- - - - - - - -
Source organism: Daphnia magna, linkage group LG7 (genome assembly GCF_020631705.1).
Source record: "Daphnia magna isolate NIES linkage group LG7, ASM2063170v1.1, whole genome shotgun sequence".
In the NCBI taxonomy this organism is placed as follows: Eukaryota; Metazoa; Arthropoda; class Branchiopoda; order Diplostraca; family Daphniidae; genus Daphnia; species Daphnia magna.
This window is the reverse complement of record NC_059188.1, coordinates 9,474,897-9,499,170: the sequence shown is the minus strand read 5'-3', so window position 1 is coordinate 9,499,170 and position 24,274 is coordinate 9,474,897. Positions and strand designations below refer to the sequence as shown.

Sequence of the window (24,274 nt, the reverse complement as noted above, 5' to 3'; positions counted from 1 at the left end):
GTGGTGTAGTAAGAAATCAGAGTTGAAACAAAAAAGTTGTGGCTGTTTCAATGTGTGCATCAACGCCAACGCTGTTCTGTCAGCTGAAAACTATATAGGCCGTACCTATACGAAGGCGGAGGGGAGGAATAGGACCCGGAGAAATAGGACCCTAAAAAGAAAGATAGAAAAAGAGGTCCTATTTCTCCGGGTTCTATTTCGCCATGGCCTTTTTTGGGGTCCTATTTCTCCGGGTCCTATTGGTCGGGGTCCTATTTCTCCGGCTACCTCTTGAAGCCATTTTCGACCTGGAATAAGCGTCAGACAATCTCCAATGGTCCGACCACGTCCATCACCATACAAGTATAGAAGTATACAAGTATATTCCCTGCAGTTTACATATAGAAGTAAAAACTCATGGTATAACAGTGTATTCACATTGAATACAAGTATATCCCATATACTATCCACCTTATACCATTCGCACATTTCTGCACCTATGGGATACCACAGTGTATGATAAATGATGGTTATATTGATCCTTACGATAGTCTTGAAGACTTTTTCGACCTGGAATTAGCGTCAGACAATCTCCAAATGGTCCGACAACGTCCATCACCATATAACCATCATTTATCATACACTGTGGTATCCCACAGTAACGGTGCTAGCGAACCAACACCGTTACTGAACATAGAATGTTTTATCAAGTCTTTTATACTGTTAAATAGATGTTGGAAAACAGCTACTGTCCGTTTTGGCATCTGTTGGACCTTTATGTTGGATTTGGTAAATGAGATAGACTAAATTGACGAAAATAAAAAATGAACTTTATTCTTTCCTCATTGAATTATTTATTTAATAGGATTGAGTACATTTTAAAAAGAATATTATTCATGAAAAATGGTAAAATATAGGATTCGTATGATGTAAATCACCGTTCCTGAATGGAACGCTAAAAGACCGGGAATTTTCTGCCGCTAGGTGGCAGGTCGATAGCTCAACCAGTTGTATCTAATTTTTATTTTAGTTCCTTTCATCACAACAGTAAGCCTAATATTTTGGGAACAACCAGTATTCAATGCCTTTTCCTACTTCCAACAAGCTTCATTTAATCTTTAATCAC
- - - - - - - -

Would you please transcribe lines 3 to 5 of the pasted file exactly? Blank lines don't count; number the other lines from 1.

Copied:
In the NCBI taxonomy this organism is placed as follows: Eukaryota; Metazoa; Arthropoda; class Branchiopoda; order Diplostraca; family Daphniidae; genus Daphnia; species Daphnia magna.
This window is the reverse complement of record NC_059188.1, coordinates 9,474,897-9,499,170: the sequence shown is the minus strand read 5'-3', so window position 1 is coordinate 9,499,170 and position 24,274 is coordinate 9,474,897. Positions and strand designations below refer to the sequence as shown.

Sequence of the window (24,274 nt, the reverse complement as noted above, 5' to 3'; positions counted from 1 at the left end):